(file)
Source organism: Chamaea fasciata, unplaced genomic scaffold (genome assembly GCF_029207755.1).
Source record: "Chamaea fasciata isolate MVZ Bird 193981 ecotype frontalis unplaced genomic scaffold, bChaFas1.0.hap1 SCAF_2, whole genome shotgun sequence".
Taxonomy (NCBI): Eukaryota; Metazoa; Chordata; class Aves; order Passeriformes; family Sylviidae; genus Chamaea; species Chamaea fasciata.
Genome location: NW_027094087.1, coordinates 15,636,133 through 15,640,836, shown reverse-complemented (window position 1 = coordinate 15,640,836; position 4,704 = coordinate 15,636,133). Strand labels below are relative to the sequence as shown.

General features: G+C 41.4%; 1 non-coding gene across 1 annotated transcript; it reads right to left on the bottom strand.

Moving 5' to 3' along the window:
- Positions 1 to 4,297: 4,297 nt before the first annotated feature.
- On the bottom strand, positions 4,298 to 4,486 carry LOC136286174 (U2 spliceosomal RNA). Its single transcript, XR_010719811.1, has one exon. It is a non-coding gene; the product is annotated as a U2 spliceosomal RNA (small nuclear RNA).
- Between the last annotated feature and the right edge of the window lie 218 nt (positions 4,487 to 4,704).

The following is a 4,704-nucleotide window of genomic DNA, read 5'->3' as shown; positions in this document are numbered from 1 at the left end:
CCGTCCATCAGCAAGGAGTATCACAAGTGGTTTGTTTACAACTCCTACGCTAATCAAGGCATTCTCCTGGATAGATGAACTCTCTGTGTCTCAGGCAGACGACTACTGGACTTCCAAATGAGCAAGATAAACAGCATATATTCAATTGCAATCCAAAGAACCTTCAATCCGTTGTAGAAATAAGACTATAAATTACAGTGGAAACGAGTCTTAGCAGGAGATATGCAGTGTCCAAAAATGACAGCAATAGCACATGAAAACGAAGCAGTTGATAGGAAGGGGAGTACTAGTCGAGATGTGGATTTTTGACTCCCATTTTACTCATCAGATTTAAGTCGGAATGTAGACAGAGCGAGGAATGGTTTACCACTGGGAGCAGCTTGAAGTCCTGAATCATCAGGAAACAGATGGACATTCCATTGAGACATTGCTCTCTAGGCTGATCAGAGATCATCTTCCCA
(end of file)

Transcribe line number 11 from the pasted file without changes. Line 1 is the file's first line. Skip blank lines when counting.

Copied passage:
CCGTCCATCAGCAAGGAGTATCACAAGTGGTTTGTTTACAACTCCTACGCTAATCAAGGCATTCTCCTGGATAGATGAACTCTCTGTGTCTCAGGCAGACGACTACTGGACTTCCAAATGAGCAAGATAAACAGCATATATTCAATTGCAATCCAAAGAACCTTCAATCCGTTGTAGAAATAAGACTATAAATTACAGTGGAAACGAGTCTTAGCAGGAGATATGCAGTGTCCAAAAATGACAGCAATAGCACATGAAAACGAAGCAGTTGATAGGAAGGGGAGTACTAGTCGAGATGTGGATTTTTGACTCCCATTTTACTCATCAGATTTAAGTCGGAATGTAGACAGAGCGAGGAATGGTTTACCACTGGGAGCAGCTTGAAGTCCTGAATCATCAGGAAACAGATGGACATTCCATTGAGACATTGCTCTCTAGGCTGATCAGAGATCATCTTCCCA